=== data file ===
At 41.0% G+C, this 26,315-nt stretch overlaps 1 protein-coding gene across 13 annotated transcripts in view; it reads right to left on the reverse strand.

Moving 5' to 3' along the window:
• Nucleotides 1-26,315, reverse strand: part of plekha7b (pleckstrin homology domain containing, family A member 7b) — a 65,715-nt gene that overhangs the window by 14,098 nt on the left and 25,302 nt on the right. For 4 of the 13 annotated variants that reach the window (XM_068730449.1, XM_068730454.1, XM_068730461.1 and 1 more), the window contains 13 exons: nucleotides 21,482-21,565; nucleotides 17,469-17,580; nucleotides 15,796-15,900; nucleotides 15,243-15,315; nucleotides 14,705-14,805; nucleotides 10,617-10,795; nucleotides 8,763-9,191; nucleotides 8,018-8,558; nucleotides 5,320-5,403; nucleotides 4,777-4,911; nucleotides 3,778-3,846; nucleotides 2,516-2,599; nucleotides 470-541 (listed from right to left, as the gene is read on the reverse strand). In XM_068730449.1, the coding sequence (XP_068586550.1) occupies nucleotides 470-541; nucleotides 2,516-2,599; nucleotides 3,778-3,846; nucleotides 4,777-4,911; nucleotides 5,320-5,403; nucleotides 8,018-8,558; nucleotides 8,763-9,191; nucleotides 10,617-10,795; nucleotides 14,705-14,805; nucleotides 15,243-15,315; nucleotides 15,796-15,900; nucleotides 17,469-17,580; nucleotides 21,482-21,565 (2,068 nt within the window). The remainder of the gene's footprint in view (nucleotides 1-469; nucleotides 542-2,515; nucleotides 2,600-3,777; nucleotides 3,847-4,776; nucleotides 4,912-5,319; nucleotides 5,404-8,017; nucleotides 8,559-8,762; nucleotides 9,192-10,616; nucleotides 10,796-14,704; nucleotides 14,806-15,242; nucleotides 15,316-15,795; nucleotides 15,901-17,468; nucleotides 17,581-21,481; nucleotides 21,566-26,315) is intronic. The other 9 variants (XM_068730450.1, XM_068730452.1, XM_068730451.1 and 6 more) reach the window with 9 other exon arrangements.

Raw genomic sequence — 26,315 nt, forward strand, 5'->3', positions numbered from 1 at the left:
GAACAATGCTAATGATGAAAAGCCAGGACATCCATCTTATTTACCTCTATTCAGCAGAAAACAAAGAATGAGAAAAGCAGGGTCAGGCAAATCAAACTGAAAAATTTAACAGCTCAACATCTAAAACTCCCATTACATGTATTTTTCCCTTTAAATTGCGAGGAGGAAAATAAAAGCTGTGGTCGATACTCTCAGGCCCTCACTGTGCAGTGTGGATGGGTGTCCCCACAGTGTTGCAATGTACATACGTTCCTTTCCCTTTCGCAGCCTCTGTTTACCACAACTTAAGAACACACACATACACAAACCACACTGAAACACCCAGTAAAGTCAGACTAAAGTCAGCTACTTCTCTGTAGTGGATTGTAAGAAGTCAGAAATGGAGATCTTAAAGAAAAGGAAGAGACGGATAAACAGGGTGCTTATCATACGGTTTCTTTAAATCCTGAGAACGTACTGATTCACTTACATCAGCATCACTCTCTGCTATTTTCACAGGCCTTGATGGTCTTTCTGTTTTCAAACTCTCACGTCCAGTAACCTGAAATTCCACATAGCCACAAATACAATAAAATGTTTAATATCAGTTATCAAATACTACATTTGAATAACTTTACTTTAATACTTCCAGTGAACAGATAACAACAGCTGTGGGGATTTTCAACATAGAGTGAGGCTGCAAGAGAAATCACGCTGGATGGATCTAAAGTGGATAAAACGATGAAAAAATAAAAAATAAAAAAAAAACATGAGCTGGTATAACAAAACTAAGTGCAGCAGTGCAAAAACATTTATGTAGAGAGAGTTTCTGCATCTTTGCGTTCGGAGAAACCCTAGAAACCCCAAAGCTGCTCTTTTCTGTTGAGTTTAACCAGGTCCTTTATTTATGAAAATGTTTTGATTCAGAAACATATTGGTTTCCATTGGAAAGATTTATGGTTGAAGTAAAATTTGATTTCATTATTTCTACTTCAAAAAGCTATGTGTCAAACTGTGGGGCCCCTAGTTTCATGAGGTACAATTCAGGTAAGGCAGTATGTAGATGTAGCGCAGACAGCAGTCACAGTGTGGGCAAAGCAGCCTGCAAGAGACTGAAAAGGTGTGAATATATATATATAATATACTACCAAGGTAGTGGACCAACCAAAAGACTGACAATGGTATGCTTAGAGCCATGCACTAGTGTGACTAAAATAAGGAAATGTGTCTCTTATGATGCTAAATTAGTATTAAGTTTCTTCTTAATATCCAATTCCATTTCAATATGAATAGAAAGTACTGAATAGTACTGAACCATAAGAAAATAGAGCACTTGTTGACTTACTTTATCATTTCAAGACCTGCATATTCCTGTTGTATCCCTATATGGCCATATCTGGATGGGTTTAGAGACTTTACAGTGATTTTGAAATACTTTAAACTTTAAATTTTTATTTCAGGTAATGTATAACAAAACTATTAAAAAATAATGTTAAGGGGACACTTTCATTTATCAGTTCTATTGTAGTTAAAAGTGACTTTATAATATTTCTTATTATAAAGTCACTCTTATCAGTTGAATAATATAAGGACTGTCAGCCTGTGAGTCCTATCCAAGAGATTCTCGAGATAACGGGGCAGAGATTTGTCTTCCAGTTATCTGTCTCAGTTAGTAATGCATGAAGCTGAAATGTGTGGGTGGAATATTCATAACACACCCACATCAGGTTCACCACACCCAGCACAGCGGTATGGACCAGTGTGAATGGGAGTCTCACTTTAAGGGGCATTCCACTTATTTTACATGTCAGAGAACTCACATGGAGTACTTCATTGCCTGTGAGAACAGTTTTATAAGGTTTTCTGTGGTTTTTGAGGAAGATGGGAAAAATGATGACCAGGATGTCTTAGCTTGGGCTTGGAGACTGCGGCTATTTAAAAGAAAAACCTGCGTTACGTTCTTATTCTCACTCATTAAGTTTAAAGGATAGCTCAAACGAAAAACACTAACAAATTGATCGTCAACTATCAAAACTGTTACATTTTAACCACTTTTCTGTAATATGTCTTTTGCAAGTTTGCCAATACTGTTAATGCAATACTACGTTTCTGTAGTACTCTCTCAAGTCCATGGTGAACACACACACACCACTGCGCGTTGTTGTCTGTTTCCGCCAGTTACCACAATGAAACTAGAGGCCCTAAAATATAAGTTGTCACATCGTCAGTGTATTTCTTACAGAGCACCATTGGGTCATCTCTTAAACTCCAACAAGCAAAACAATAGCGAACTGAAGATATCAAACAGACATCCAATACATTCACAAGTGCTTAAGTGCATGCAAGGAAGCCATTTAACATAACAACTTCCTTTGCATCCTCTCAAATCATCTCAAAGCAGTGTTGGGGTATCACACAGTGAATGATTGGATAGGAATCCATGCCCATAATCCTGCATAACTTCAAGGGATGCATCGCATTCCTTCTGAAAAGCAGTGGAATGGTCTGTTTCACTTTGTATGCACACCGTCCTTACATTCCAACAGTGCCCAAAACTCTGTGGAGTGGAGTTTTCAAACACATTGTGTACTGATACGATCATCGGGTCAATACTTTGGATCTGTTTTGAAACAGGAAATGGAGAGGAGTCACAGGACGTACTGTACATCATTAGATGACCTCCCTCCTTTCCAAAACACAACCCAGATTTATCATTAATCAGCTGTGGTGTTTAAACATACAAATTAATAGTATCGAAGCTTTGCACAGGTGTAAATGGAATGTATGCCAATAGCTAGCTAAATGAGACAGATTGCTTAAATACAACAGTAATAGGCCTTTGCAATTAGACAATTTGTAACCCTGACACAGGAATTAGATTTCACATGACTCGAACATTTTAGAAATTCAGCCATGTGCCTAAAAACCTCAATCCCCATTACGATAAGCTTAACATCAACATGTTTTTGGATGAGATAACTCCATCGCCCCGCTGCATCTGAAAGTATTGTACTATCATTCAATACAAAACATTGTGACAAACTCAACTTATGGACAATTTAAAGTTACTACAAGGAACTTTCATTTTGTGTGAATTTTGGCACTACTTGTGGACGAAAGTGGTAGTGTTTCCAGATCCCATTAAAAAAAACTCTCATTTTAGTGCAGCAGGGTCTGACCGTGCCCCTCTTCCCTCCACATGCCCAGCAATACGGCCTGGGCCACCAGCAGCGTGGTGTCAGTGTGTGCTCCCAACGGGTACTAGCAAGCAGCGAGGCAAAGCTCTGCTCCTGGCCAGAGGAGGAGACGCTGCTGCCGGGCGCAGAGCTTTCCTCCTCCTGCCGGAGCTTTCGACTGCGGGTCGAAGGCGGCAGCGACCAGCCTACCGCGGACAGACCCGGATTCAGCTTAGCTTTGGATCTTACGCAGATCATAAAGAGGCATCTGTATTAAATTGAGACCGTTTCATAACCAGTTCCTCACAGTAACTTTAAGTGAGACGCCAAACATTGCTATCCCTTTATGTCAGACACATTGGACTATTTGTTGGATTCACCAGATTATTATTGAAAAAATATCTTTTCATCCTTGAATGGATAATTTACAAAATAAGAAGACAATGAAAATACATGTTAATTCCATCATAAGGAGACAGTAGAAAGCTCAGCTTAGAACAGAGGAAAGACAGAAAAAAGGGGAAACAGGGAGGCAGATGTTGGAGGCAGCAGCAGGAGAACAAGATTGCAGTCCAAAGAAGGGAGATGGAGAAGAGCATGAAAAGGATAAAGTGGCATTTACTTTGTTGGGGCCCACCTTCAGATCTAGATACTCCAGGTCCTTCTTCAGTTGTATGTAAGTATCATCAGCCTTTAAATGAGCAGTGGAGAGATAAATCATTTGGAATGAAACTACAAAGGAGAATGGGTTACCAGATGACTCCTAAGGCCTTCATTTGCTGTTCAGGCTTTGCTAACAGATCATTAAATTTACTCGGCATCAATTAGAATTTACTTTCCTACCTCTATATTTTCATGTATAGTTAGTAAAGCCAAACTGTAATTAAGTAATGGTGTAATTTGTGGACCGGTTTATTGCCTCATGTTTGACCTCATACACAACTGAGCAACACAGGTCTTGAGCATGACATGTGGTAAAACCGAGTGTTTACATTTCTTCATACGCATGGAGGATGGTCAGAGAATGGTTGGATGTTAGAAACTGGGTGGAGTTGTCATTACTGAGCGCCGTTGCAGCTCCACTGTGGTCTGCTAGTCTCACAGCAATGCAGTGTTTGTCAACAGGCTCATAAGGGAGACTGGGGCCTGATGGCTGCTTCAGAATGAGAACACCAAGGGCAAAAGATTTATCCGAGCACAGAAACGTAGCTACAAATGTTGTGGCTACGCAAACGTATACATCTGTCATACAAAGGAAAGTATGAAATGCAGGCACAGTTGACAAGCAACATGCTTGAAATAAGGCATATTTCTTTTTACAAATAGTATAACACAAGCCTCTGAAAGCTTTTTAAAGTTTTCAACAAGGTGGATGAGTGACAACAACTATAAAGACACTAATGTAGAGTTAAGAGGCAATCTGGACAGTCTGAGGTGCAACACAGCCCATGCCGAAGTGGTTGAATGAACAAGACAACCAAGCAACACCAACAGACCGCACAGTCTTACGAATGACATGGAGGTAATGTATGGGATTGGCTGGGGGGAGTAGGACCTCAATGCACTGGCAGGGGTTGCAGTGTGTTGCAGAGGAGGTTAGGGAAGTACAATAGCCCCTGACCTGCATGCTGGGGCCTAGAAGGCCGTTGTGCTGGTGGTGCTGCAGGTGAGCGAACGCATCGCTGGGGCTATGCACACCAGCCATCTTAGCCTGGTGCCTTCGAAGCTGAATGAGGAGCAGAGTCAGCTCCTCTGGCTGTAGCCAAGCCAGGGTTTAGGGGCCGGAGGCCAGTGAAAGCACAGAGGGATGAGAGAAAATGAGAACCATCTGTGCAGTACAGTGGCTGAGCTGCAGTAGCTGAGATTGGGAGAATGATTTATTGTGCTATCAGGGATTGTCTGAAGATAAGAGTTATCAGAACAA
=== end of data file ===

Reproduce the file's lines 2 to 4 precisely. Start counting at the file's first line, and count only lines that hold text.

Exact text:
Moving 5' to 3' along the window:
• Nucleotides 1-26,315, reverse strand: part of plekha7b (pleckstrin homology domain containing, family A member 7b) — a 65,715-nt gene that overhangs the window by 14,098 nt on the left and 25,302 nt on the right. For 4 of the 13 annotated variants that reach the window (XM_068730449.1, XM_068730454.1, XM_068730461.1 and 1 more), the window contains 13 exons: nucleotides 21,482-21,565; nucleotides 17,469-17,580; nucleotides 15,796-15,900; nucleotides 15,243-15,315; nucleotides 14,705-14,805; nucleotides 10,617-10,795; nucleotides 8,763-9,191; nucleotides 8,018-8,558; nucleotides 5,320-5,403; nucleotides 4,777-4,911; nucleotides 3,778-3,846; nucleotides 2,516-2,599; nucleotides 470-541 (listed from right to left, as the gene is read on the reverse strand). In XM_068730449.1, the coding sequence (XP_068586550.1) occupies nucleotides 470-541; nucleotides 2,516-2,599; nucleotides 3,778-3,846; nucleotides 4,777-4,911; nucleotides 5,320-5,403; nucleotides 8,018-8,558; nucleotides 8,763-9,191; nucleotides 10,617-10,795; nucleotides 14,705-14,805; nucleotides 15,243-15,315; nucleotides 15,796-15,900; nucleotides 17,469-17,580; nucleotides 21,482-21,565 (2,068 nt within the window). The remainder of the gene's footprint in view (nucleotides 1-469; nucleotides 542-2,515; nucleotides 2,600-3,777; nucleotides 3,847-4,776; nucleotides 4,912-5,319; nucleotides 5,404-8,017; nucleotides 8,559-8,762; nucleotides 9,192-10,616; nucleotides 10,796-14,704; nucleotides 14,806-15,242; nucleotides 15,316-15,795; nucleotides 15,901-17,468; nucleotides 17,581-21,481; nucleotides 21,566-26,315) is intronic. The other 9 variants (XM_068730450.1, XM_068730452.1, XM_068730451.1 and 6 more) reach the window with 9 other exon arrangements.

Raw genomic sequence — 26,315 nt, forward strand, 5'->3', positions numbered from 1 at the left: